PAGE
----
Chris Van Es

Pour l’éclosion de centaines de théories

BUDAPEST – La crise économique et financière a provoqué une profonde réflexion des économistes autour des nombreuses idées reçues et admises de longue date et mises à l’épreuve à cette occasion. Si l’on peut définir la science par sa capacité à prévoir l’avenir, le fait qu’une grande partie de la profession n’ait pas vu arriver la crise devrait soulever de grandes inquiétudes.

Mais en fait, il y a une bien plus grande diversité d’idées que ce que l’on voudrait bien nous faire croire. Les lauréats 2009 du prix Nobel d’économie sont deux chercheurs dont le travail consiste à explorer des approches alternatives. Les sciences économiques ont généré une multitude d’idées dont bon nombre prétendent que les marchés ne sont pas nécessairement ni efficients ni stables, ou que l’économie, et notre société, n’est pas correctement définie par les modélisations standard d’équilibres compétitifs utilisés par la majorité des économistes.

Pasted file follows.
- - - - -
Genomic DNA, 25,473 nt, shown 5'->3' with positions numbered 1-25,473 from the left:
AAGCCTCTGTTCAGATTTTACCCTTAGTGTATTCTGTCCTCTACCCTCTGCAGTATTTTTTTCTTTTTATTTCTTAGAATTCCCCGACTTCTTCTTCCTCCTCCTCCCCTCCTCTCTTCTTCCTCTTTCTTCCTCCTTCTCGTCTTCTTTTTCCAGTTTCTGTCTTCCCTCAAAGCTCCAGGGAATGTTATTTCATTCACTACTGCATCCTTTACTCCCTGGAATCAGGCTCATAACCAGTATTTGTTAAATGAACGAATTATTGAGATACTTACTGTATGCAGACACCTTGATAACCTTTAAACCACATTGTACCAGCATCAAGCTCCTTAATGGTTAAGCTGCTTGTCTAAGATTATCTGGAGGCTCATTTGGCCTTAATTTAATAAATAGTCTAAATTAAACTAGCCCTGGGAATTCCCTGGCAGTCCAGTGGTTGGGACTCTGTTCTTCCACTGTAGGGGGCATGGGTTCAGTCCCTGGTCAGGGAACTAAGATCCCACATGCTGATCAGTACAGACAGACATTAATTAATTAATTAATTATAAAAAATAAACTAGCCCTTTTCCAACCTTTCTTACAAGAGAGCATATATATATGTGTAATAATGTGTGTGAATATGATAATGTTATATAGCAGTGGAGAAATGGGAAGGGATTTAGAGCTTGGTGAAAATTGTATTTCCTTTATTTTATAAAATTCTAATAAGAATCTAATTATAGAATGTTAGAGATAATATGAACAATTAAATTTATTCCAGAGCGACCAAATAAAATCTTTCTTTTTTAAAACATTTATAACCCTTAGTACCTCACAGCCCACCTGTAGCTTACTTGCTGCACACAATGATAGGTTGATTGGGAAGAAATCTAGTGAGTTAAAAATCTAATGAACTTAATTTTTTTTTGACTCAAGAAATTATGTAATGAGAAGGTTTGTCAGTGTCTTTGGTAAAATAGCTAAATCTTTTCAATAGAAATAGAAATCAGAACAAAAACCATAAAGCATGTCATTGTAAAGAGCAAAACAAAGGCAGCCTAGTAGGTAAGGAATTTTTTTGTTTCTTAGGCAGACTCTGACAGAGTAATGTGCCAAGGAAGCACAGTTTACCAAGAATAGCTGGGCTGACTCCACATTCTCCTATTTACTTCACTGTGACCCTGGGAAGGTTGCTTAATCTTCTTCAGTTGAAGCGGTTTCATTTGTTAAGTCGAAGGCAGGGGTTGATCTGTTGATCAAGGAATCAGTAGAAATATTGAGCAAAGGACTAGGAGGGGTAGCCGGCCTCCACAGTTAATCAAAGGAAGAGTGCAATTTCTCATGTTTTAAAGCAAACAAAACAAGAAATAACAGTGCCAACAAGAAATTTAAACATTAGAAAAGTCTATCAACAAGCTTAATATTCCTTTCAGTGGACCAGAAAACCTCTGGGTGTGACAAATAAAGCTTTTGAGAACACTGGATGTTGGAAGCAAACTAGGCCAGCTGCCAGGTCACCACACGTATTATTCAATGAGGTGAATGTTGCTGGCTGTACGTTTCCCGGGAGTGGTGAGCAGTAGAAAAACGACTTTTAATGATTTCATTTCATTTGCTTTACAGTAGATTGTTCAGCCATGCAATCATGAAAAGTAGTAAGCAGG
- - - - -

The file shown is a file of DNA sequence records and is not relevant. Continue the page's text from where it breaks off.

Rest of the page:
Pour les économistes comportementalistes, par exemple, les acteurs du marché se comportent souvent de manière peu rationnelle. De la même manière, l’approche économique des moyens modernes d’information montre que même si les marchés sont compétitifs, ils ne sont presque jamais efficients si l’information est imparfaite ou asymétrique (certaines personnes ont une information que d’autres n’ont pas, comme ce fut le cas lors de la récente débâcle financière) – en fait, c’est toujours .

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